Posts Tagged ‘pie’

Pies and Tarts with Heart’s parsnip pie


So you know how I mentioned Jameson’s and my pie fail? Well, we turned that pie frown upside-down and created an overwhelming pie success.

Jameson received a copy of Dynise Balcavage’s fantastic Pies and Tarts with Heart, and gave me three choices: pumpkin, sweet potato, or parsnip pie.

Parsnip? Sounds weird. Heck yeah!

We split the shopping. Jameson still has a little bit of parsnip PTSD from this super chatty chick at the Broadway Farmer’s market who would. not. stop. talking. about parsnips, while I found Trader Joe’s Cinnamon Schoolbook Cookies to be a decent vegan crust option — the recipe calls for vegan gingersnaps, which I could not find, so we added a bit of powdered ginger to increase the spiciness. I bet TJ’s Speculoos cookies would make a delightfully decadent alternative.


The photography in Pies and Tarts with Heart is beautiful, but I think that this is the first time that my version of the recipe actually looks better than the book’s (the actual pie itself, not my gross blurry yellowy crappy lighting iPhone photos); Dynise’s version is a little chunky, while when smoothly pureed (as we did) the filling is gloriously silky.

We ruminated on all of the different possibilities that one can take with this pie. Sub out the cookies for saltines and make a savory version with caramelized onions? Add some dried cranberries for color or candied pecans for crunch? The possibilities are endless. The parsnips are constant.

The parsnips add a slight hint of earthiness to an otherwise decadent experience — this pie is the new millionaire who’s still a country boy at heart; you can put some fancy clothes on him and give him the keys to a fancy German car (and I ain’t talking Jetta) and stick him in a luxury condo, but he still enjoys rustic pleasures like Budweiser and cowboy boots and treating a lady right. I’m not entirely sure whether we’re still talking about pie or the 50+ erotic novel that I’m about to write.

Umm, pie. right.

Despite the sweetness radiating from every custardy bite, it’s a health food compared to other pies gracing your autumn table — the filling is mostly parsnips and tofu instead of your traditional egg and condensed milk variety.

The other recipes in the book look equally delicious. I haven’t cooked any of them yet, but I’ve drooled a ton over the cheeseburger pie, the “yo rocky” road pie, frozen grasshopper pie, and so many others. At first, I was all, “how many different pie recipes do you really need?” but Dynise’s variety of crusts, from traditional to exotic potato-based delicacies like hashbrowns, and styles make you want to buy another pie plate (I totally did — thanks, Grocery Outlet!) and eat (n/360)πr2 after (n/360)πr2 (where n is the number of degrees in the central angle of the sector — get it? A wedge?) of pie, glorious pie.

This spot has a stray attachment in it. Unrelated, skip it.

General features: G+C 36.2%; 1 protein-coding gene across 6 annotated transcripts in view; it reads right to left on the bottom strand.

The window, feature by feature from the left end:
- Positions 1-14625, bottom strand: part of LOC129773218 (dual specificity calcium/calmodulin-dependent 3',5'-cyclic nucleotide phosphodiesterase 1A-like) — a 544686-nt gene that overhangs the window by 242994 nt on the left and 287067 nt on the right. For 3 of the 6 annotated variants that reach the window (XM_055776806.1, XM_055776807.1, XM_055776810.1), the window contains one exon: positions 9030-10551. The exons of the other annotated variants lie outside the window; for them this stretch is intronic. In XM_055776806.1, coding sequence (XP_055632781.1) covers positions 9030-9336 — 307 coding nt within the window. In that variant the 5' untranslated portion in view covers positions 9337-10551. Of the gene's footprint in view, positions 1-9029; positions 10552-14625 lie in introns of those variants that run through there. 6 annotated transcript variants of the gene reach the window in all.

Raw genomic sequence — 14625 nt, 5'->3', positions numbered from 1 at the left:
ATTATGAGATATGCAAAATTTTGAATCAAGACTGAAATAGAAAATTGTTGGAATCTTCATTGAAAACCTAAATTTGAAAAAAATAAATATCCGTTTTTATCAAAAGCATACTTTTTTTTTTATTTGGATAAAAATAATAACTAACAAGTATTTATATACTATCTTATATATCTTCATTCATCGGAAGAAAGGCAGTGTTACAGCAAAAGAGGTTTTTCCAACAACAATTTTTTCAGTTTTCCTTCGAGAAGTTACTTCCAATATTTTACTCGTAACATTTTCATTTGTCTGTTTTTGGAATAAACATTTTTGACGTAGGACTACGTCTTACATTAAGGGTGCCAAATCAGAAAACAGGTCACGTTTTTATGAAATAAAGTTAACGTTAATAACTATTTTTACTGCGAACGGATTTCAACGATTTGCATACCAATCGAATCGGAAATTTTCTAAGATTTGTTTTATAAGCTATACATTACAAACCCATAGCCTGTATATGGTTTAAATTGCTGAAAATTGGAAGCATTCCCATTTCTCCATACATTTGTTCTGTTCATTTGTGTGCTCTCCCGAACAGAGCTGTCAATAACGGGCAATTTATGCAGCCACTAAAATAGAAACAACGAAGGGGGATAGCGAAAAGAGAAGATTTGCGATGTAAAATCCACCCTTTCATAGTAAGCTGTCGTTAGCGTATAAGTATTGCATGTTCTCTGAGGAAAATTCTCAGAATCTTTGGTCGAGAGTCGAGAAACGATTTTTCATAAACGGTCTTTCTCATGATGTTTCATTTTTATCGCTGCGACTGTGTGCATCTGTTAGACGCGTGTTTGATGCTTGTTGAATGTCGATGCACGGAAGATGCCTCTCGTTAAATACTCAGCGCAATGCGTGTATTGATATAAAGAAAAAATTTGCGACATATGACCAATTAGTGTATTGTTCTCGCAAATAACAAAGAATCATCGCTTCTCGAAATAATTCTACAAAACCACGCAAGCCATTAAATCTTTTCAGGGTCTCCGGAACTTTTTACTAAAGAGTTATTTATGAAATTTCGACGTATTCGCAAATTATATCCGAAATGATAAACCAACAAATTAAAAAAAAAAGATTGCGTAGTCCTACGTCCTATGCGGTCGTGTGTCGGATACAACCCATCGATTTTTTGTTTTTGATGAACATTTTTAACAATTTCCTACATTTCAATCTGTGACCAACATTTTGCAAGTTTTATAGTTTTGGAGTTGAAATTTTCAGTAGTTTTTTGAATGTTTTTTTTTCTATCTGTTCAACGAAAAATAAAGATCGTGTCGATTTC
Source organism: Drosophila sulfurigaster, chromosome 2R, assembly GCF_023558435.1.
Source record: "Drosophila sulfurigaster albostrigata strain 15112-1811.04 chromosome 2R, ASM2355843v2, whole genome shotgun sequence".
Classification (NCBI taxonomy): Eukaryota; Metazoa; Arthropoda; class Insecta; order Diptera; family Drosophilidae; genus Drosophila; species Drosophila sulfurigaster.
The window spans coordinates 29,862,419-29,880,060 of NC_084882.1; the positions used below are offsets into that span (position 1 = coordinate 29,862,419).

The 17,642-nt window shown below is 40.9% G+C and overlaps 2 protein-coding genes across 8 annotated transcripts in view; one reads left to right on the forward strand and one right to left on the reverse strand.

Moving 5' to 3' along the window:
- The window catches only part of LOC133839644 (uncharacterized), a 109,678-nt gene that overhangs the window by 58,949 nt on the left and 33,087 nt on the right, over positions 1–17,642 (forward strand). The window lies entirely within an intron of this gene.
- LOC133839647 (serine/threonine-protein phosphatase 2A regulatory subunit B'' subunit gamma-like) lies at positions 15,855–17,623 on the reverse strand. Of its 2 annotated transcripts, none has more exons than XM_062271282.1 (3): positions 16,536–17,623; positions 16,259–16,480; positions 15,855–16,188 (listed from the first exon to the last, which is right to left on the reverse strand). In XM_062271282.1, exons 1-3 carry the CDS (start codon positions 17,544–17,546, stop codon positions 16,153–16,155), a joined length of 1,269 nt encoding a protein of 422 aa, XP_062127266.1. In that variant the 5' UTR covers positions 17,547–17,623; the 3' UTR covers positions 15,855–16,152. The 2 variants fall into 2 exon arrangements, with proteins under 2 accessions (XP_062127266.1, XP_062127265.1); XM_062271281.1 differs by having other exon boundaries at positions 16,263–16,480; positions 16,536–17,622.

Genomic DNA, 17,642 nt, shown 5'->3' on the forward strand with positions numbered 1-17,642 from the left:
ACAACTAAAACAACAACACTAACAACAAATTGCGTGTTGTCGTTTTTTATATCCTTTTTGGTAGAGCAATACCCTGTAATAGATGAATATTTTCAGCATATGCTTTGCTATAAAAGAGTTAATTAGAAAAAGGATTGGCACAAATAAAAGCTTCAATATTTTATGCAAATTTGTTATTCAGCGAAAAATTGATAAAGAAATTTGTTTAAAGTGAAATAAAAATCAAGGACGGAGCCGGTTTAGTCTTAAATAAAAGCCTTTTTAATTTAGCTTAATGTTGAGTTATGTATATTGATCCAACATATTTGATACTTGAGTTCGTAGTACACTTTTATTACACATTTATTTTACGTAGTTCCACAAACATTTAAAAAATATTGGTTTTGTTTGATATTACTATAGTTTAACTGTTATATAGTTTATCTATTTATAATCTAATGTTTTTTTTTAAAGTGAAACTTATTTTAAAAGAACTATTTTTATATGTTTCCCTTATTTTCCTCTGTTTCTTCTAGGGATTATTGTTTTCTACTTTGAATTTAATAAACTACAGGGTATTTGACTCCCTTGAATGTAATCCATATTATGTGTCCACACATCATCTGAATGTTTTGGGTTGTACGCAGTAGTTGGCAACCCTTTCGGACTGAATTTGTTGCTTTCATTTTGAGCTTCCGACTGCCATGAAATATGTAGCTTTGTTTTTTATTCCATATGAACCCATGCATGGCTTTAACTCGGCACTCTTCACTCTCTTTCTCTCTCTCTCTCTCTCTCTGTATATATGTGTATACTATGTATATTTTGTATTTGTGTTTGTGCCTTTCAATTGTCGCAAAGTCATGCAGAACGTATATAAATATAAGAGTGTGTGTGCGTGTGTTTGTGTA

Jameson brought over some fortified wine leftover from another article for us to sip with our pie: a dry Madeira, a sweet Madeira, and a port. I was a newbie to all of them, and found them to be quite drinkable and similar to vermouth: the port and sweet Madeira were sweet and smooth, while the dry Madeira would make a nice compliment to green olives in a Martini glass. Maybe?

But then Daniel forever ruined Madeira by introducing me to the song above that apparently his mother used to sing to him as a kid. Looking back as an adult, he agrees that was a little weird that his mom would sing ditties about date rape to her child.

Have some Madeira, m’dear.

Surprisingly Sweet Parsnip Pie

Thanks to Dynise for letting us publish this!
Makes one 9-inch (23 cm) pie


  • 1 All-Purpose Cookie Crust made with gingersnaps (see below)
  • 2 pounds (908 g) parsnips, peeled and cut into 1-inch (2.5 cm) chunks (about 4 cups [520 g]
  • parsnip chunks)
  • 1 (12-ounce, or 336 g) box aseptic-packaged tofu (do not use refrigerated tofu; it is too
  • grainy for this recipe)
  • 1/2 teaspoon salt
  • 3/4 cup (170 g) packed light brown sugar
  • 1 teaspoon cinnamon
  • 1/2 teaspoon ground ginger
  • 1/4 teaspoon nutmeg
  • 1 teaspoon vanilla extract


  1. Preheat the oven to 425°F (220°C, or gas mark 7). Prepare the cookie crust and press into a pan. Refrigerate until the filling is ready.
  2. Boil the parsnips until soft, about 15 minutes. Place in a large bowl and mash until creamy.
  3. Blend the remaining ingredients in a food processor or in a blender until well incorporated, then add the parsnips and process until smooth-ish and well combined. You’ll need to scrape down the processor every now and then.
  4. Pour the filling into the crust, leaving 1/4 inch (6 mm) of space to the crust edge. Bake for 15 minutes, then lower the heat to 350°F (180°C, or gas mark 4) and bake for 30 to 35 minutes, until the pie top is golden. Refrigerate for at least 4 hours before slicing.

All-Purpose Cookie Crust
Makes one 9-inch (23 cm) crust


  • 11/2 cups (150 g) crumbs from dry vegan wafer cookies or graham crackers (try chocolate, gingersnaps, lemon snaps, animal crackers, or just the tops from Oreo-type cookies minus the creamy filling; you’ll need about 3 cups [150 g] cookies or crackers to get 11/2 cups [150 g] crumbs)
  • 1/4 teaspoon salt
  • 4 tablespoons (55 g) margarine
  • 1 teaspoon vanilla extract


  1. Whiz the cookies/crackers and salt together in a food processor until very powdery and fine. Add
  2. the margarine and whiz again. Press into your pie pan. That’s it!